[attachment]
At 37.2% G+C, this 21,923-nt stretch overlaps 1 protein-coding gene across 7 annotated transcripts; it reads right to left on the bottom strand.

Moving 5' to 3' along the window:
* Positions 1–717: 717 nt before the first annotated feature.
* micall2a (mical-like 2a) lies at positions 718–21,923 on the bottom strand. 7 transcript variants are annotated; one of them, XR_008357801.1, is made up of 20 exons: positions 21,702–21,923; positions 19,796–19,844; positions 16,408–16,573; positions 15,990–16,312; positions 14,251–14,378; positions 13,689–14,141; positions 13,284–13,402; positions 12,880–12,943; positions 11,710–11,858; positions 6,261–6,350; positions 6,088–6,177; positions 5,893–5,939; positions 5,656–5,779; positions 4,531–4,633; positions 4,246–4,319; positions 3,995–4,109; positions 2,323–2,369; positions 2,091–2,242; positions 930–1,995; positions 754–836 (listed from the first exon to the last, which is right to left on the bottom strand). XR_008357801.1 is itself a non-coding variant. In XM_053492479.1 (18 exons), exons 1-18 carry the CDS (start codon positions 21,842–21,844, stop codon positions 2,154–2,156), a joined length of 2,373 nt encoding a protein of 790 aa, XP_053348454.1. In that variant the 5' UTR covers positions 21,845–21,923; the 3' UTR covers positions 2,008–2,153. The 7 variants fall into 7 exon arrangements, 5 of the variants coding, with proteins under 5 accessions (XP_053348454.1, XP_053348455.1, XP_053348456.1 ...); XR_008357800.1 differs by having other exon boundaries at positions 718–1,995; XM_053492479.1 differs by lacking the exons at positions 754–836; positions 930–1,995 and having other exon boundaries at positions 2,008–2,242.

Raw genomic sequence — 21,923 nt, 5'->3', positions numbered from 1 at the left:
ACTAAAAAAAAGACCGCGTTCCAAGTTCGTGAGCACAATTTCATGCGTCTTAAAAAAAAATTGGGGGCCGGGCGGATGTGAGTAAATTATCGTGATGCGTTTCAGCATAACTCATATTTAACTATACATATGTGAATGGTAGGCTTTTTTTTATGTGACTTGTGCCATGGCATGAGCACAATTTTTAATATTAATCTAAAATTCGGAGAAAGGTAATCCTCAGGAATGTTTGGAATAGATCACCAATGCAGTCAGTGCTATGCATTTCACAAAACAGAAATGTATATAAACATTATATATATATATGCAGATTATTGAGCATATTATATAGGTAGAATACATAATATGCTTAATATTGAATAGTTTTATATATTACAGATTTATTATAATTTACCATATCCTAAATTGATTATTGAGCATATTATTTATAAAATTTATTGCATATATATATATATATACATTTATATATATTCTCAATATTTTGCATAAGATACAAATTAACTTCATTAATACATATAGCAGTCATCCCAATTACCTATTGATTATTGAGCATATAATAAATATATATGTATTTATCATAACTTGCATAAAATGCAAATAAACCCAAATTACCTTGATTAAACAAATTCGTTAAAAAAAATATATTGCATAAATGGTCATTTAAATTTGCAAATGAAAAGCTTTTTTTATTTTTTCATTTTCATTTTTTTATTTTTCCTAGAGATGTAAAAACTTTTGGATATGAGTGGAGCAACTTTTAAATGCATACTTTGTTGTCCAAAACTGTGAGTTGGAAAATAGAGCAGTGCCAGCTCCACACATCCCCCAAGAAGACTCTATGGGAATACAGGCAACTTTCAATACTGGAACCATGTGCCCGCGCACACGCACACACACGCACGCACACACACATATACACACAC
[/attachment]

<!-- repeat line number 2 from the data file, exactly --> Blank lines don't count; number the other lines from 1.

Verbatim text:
Moving 5' to 3' along the window: